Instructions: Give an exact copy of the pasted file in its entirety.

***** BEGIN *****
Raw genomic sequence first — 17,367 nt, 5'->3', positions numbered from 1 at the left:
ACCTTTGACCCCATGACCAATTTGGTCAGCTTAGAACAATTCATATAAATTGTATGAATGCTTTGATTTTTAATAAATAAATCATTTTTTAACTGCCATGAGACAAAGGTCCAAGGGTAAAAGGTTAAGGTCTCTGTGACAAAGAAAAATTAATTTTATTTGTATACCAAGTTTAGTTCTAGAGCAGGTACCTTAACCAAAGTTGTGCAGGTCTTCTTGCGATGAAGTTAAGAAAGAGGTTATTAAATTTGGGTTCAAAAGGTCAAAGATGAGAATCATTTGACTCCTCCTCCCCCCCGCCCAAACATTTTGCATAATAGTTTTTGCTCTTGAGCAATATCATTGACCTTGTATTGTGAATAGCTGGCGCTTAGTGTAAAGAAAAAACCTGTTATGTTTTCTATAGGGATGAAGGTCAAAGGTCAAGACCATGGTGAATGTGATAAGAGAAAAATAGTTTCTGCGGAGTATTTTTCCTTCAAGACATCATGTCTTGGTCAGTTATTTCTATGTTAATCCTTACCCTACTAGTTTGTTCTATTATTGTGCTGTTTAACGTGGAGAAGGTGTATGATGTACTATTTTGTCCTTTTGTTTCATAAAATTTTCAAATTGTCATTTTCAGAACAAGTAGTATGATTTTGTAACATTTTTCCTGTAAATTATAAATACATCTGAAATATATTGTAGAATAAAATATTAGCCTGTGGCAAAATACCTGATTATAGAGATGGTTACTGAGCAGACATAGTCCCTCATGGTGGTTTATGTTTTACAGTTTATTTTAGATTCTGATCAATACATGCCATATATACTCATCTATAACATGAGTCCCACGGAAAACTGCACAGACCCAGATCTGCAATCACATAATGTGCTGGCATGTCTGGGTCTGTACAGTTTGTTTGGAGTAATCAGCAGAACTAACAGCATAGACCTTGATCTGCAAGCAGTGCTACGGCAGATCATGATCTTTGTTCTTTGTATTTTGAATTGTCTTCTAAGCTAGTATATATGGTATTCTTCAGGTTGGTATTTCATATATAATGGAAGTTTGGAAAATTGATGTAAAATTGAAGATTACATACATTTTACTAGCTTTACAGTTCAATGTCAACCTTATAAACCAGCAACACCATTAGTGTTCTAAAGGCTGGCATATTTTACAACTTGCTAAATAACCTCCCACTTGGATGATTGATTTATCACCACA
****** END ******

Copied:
Raw genomic sequence first — 17,367 nt, 5'->3', positions numbered from 1 at the left:
ACCTTTGACCCCATGACCAATTTGGTCAGCTTAGAACAATTCATATAAATTGTATGAATGCTTTGATTTTTAATAAATAAATCATTTTTTAACTGCCATGAGACAAAGGTCCAAGGGTAAAAGGTTAAGGTCTCTGTGACAAAGAAAAATTAATTTTATTTGTATACCAAGTTTAGTTCTAGAGCAGGTACCTTAACCAAAGTTGTGCAGGTCTTCTTGCGATGAAGTTAAGAAAGAGGTTATTAAATTTGGGTTCAAAAGGTCAAAGATGAGAATCATTTGACTCCTCCTCCCCCCCGCCCAAACATTTTGCATAATAGTTTTTGCTCTTGAGCAATATCATTGACCTTGTATTGTGAATAGCTGGCGCTTAGTGTAAAGAAAAAACCTGTTATGTTTTCTATAGGGATGAAGGTCAAAGGTCAAGACCATGGTGAATGTGATAAGAGAAAAATAGTTTCTGCGGAGTATTTTTCCTTCAAGACATCATGTCTTGGTCAGTTATTTCTATGTTAATCCTTACCCTACTAGTTTGTTCTATTATTGTGCTGTTTAACGTGGAGAAGGTGTATGATGTACTATTTTGTCCTTTTGTTTCATAAAATTTTCAAATTGTCATTTTCAGAACAAGTAGTATGATTTTGTAACATTTTTCCTGTAAATTATAAATACATCTGAAATATATTGTAGAATAAAATATTAGCCTGTGGCAAAATACCTGATTATAGAGATGGTTACTGAGCAGACATAGTCCCTCATGGTGGTTTATGTTTTACAGTTTATTTTAGATTCTGATCAATACATGCCATATATACTCATCTATAACATGAGTCCCACGGAAAACTGCACAGACCCAGATCTGCAATCACATAATGTGCTGGCATGTCTGGGTCTGTACAGTTTGTTTGGAGTAATCAGCAGAACTAACAGCATAGACCTTGATCTGCAAGCAGTGCTACGGCAGATCATGATCTTTGTTCTTTGTATTTTGAATTGTCTTCTAAGCTAGTATATATGGTATTCTTCAGGTTGGTATTTCATATATAATGGAAGTTTGGAAAATTGATGTAAAATTGAAGATTACATACATTTTACTAGCTTTACAGTTCAATGTCAACCTTATAAACCAGCAACACCATTAGTGTTCTAAAGGCTGGCATATTTTACAACTTGCTAAATAACCTCCCACTTGGATGATTGATTTATCACCACA